In the past, cholesterol was considered to be a man's problem, but women are also at risk of developing high cholesterol. In fact, approximately 1 in 6 adults have high cholesterol in the United States. What do you need to know about it?
What is cholesterol, and where does it come from?
Cholesterol is a lipid, or fat, that's needed for essential bodily processes like rebuilding cells. Your liver produces almost 75 percent of the cholesterol in your body with the rest coming from your diet. What's more, there are different types of cholesterol: low-density lipoprotein (LDL) and high-density lipoprotein (HDL).
HDL or "good" cholesterol makes your heart healthier by carrying bad cholesterol to the liver where it's broken down and eliminated. You want your HDL (good) level to be above 50 mg/dL.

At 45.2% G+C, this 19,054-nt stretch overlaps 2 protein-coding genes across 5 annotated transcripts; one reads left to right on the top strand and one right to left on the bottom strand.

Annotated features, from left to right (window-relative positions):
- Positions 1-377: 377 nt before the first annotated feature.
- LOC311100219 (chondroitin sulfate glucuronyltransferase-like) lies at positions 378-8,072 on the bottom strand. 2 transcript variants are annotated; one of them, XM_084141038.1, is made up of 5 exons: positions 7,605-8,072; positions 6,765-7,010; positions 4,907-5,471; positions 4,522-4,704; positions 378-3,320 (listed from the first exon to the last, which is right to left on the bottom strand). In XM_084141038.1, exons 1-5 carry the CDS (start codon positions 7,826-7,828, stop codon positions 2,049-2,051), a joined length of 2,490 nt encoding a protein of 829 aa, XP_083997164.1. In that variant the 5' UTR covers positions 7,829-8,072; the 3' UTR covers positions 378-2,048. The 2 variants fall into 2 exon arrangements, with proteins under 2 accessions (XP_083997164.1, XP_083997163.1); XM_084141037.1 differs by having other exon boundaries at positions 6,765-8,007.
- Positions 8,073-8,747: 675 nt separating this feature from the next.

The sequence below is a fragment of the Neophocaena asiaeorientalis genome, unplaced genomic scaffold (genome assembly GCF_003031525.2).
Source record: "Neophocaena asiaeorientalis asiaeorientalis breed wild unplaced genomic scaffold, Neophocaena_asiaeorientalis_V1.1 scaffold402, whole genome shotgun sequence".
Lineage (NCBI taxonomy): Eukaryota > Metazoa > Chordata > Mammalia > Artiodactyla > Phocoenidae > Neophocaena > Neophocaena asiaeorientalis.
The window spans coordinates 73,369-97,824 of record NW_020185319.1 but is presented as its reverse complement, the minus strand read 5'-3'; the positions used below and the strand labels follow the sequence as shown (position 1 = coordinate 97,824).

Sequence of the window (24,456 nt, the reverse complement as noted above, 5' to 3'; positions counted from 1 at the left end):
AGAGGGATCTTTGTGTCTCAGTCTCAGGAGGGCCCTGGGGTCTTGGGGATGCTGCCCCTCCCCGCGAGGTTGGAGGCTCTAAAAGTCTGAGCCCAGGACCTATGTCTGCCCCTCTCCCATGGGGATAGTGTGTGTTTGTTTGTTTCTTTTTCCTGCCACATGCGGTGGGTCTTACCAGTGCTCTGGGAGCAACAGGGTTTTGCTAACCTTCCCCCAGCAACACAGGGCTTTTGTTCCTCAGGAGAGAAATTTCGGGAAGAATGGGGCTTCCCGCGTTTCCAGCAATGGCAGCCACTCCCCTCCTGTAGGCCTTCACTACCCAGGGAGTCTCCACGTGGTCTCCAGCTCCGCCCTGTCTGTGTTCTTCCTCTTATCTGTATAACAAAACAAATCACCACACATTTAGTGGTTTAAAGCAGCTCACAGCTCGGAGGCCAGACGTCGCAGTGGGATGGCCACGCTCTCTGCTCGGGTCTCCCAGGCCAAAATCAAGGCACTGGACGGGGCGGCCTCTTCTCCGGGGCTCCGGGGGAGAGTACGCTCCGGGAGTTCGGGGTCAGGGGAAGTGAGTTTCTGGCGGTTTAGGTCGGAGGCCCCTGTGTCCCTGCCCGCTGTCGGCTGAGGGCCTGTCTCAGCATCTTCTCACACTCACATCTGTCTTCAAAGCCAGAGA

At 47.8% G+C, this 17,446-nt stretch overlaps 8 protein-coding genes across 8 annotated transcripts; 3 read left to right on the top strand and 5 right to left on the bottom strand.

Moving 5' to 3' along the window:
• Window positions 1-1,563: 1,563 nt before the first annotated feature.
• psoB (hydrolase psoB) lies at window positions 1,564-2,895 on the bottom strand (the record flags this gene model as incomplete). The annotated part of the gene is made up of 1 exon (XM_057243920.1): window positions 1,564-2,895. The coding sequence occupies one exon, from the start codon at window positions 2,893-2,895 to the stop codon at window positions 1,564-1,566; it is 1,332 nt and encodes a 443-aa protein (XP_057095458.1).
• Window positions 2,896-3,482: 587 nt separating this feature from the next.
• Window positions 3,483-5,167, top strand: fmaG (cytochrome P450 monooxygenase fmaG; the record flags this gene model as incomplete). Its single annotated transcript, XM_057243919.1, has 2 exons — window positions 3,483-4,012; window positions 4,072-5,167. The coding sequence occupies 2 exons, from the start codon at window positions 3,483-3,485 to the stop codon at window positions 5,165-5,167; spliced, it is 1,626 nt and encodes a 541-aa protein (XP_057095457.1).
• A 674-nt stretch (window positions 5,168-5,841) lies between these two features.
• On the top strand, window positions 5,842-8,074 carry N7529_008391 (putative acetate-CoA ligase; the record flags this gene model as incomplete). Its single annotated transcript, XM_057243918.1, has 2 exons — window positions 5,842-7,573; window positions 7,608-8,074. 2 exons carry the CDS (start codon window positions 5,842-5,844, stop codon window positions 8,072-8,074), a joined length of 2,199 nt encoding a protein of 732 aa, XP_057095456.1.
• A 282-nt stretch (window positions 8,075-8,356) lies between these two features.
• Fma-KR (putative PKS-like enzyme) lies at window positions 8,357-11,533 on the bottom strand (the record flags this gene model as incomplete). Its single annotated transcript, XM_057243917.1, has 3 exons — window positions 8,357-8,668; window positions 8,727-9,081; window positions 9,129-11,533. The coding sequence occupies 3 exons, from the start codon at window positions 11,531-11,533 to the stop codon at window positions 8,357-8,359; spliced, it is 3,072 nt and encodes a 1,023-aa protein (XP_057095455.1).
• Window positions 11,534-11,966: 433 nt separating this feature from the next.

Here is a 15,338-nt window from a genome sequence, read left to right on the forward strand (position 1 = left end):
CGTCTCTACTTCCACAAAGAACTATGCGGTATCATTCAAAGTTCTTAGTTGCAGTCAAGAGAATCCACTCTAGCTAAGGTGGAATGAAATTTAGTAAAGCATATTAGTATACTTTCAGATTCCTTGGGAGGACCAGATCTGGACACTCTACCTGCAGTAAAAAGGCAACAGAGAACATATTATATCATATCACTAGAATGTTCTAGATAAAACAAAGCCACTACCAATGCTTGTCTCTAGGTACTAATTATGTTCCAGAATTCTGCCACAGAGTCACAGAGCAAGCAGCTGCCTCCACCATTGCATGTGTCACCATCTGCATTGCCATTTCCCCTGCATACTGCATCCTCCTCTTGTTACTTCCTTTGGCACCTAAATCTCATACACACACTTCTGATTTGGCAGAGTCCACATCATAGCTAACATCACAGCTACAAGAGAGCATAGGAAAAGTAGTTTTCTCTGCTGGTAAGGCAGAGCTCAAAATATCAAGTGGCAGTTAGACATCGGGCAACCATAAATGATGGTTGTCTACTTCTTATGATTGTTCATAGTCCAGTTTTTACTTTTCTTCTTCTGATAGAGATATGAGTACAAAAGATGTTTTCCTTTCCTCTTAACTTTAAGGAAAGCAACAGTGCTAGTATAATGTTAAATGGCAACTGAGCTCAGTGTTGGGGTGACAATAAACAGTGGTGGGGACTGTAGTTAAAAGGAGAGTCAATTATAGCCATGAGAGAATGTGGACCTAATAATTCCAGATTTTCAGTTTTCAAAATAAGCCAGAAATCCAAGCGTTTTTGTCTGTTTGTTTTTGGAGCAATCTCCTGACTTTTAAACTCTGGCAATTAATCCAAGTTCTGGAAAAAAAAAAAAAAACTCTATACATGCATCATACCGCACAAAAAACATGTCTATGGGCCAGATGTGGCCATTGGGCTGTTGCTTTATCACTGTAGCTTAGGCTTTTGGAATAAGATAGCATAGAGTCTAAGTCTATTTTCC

When your blood contains more LDL than HDL, or more "bad" than "good" cholesterol, LDL particles stay in the bloodstream. Excess LDL can then clog your arteries and make them hard, and hardened arteries are a risk factor for cardiovascular disease, heart attack or stroke. Your LDL level should be less than, or near, 100 mg/dL.
How to keep your cholesterol in check
To help manage your cholesterol, eat a balanced diet high in fiber and incorporate fruits and vegetables. Also, exercise thirty minutes, three to four days week and don't smoke. Be sure to have your cholesterol tested at least every five years, as well.
To find a doctor or speak to a nurse, call Consult-A-Nurse® at (951) 788-3463, 24 hours a day. Visit our heart page to learn more about our heart care institute.
Sources: CDC.gov, Heart.org, NEJM.org